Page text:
A Weather Geek tries to Photograph a Snowstorm
June 06, 2013 • Leave a Comment
I love weather. It’s no secret that thunderstorms, snowstorms, lightning and tornadoes excite me. Living in Oklahoma for a lot of my life may have done this to me. I’m not sure. I do remember once being awakened by the tornado sirens when living in Duncan. I quickly pulled my shoes out of the floor of the closet and crawled in. That’s what you’re supposed to do. Find an inside closet and hide. I think I stayed in the closet about 30 seconds before heading to the front porch so I could watch. It’s just my nature to be a witness and record the marvels of our world…even if it may be a little life-threatening at times.
So, here in the high country we don’t really have tornados. You have to go down the the “Mile High City” to see those. Up here we have our own excitement with lots of snow and occasional wind. The wind up here tends to be more a Spring phenomena but on occasion comes with a snowstorm. A snowstorm with wind can be a treacherous and frightening event. It’s hard to drive or even walk when you can’t tell if you’re on a road, sidewalk or the middle of some rancher’s field, or worse. White-out conditions keep most people indoors but, of course, not me. This thrill-seeker-photographer enjoys the opportunity to be a first-hand witness and to see (and photograph) things that most folks would rather miss. Changes in weather provide brief but glorious views of our world that are real miracles of light, shadow, form, texture and tone that most people just aren’t going to witness. That’s why I’m here!
Actually capturing some of these changes can be a pretty miserable experience. Living in Oklahoma for 20+ years not only gave me my appreciation for weather but also for wind. I hate wind. If the breeze on my face never got over 10 mph for the rest of my life I would die a happy man. But first and foremost, I’m a photographer and it’s my job to show you the things I see in ways you may not….even if it involves wind. “Ghost Trees” is my latest effort from this winter. I had seen this arrangement of trees years ago but they’re in the middle of a golf course. The perfectly groomed fairways and greens just looked too manufactured for my taste, not to mention the condos and homes behind the trees. Well, the blowing snow took care of all the distractions of the scene leaving me with an ethereal arrangement of soft, muted subjects. It was just what I was hoping for.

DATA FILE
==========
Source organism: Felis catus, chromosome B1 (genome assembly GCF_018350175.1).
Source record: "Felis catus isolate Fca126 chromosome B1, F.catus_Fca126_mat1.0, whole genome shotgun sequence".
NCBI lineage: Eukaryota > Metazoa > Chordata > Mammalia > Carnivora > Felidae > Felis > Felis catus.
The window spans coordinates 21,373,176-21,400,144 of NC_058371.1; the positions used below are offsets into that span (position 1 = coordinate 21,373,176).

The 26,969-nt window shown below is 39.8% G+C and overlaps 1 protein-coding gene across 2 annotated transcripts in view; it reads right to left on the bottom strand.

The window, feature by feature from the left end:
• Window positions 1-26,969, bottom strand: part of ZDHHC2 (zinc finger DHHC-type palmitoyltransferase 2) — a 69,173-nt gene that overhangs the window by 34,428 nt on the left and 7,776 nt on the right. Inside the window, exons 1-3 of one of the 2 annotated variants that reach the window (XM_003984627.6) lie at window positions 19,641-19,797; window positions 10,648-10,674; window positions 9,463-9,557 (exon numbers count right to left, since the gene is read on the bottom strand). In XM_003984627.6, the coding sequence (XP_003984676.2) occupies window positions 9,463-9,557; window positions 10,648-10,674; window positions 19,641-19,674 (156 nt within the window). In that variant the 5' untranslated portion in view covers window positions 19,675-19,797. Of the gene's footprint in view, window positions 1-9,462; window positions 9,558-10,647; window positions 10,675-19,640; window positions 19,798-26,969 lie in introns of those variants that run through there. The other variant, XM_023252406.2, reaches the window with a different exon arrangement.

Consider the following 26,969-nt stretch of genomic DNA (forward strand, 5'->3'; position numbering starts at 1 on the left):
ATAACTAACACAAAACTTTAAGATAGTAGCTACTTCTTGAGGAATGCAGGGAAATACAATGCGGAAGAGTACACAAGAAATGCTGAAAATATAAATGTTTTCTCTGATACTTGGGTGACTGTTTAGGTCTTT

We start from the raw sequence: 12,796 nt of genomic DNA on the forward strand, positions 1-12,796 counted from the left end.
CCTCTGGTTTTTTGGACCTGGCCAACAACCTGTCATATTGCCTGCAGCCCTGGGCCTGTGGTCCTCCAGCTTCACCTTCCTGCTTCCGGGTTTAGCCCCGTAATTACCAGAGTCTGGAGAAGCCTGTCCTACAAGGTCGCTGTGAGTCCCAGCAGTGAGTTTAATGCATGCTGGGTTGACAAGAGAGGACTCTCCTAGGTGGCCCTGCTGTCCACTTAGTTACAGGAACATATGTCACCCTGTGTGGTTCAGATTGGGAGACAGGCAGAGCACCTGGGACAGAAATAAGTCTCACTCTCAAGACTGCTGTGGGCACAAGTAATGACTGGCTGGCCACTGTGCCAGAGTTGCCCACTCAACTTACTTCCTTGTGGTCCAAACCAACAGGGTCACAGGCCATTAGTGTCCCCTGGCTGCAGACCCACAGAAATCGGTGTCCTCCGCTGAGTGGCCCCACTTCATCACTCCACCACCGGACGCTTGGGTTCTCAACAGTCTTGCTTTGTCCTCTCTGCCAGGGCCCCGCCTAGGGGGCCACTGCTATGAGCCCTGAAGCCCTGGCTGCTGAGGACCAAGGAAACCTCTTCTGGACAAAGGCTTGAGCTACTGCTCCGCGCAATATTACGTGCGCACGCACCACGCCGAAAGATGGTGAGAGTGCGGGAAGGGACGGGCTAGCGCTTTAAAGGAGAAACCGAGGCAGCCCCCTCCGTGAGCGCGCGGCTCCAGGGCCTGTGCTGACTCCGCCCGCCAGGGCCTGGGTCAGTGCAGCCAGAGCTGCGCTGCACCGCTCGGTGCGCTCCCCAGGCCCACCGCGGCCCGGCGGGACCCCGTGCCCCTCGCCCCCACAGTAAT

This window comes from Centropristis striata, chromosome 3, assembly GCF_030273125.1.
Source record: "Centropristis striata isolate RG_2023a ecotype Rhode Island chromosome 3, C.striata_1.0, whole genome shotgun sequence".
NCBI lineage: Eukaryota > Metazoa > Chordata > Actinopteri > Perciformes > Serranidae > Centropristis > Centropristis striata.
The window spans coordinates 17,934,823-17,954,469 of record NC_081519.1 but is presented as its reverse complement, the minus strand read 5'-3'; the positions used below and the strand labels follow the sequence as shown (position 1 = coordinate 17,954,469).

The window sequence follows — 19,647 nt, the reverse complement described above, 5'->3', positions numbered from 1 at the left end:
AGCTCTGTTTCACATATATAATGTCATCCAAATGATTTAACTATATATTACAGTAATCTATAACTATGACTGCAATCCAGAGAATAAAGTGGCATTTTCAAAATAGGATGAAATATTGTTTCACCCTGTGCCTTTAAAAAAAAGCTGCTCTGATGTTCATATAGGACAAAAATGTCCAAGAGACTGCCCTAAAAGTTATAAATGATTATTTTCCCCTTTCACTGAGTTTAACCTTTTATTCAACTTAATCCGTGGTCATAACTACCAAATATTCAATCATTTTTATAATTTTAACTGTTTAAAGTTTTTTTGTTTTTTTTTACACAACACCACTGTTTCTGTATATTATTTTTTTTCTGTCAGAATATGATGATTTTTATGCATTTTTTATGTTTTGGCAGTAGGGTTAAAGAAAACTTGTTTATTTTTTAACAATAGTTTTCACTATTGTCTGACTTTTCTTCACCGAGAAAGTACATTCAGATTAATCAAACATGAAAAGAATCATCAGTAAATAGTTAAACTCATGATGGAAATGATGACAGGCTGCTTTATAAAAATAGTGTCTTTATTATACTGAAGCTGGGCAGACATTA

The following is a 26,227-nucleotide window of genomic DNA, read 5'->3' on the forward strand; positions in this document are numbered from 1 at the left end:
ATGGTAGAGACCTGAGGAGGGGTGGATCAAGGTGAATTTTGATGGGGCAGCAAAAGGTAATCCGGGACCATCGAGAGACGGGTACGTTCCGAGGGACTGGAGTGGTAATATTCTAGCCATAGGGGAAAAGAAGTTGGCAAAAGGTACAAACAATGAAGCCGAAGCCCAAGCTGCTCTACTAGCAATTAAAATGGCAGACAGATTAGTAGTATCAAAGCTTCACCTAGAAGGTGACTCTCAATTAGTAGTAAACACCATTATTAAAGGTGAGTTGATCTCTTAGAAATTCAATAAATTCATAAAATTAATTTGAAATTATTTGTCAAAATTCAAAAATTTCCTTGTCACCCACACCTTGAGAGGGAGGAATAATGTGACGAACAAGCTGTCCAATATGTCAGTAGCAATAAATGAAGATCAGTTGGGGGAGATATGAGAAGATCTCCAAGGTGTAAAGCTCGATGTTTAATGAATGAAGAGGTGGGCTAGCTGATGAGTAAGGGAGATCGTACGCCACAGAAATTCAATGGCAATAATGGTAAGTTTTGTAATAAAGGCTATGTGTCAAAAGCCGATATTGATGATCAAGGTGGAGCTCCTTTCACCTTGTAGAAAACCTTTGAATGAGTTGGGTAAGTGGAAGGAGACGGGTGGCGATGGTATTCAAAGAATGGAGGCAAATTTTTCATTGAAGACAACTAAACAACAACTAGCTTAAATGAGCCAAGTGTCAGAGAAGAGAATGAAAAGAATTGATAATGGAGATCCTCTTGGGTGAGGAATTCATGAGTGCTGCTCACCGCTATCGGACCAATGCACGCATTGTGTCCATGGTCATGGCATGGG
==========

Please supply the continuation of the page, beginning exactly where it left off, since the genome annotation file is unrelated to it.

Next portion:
Getting the image onto paper is another story. In my humble opinion as a print-maker for well over twenty years, there is no more difficult printing situation than an all white scene. The problem is that it’s not really white, it’s all grey. Conveying the mood of the scene to print is a huge challenge in tone and contrast, not to mention choice of papers and texture. Hopefully, I’ll get a print I’m happy with before someone wants to purchase it.
This just in: I’m on the Wait-List for a Colorado artists only show in downtown Denver over Memorial Day Weekend. Keeping my fingers crossed!
Keywords: Art, Photography, Technique, color, Colorado, Crested Butte, forest, Landscape, Photo, Photograph, Photographer, snow, The art of photography, weather, wind, winter, Winter
No comments posted.
Recent PostsPreparing Photos for Social Media How to Photograph a Solar Eclipse Where the Wildflowers Are The Cameras that Got Me to Where I Am Today Part 3 The Cameras that Got Me to Where I Am Today Part 2 The Cameras that Got Me to Where I Am Today Part 1 5 Must-See Places for Crested Butte Fall Color Using Adobe Photoshop to Achieve a Hand-Tinted Effect Creating Emotional Photographs It’s Easier to Earn a Living as a Photographer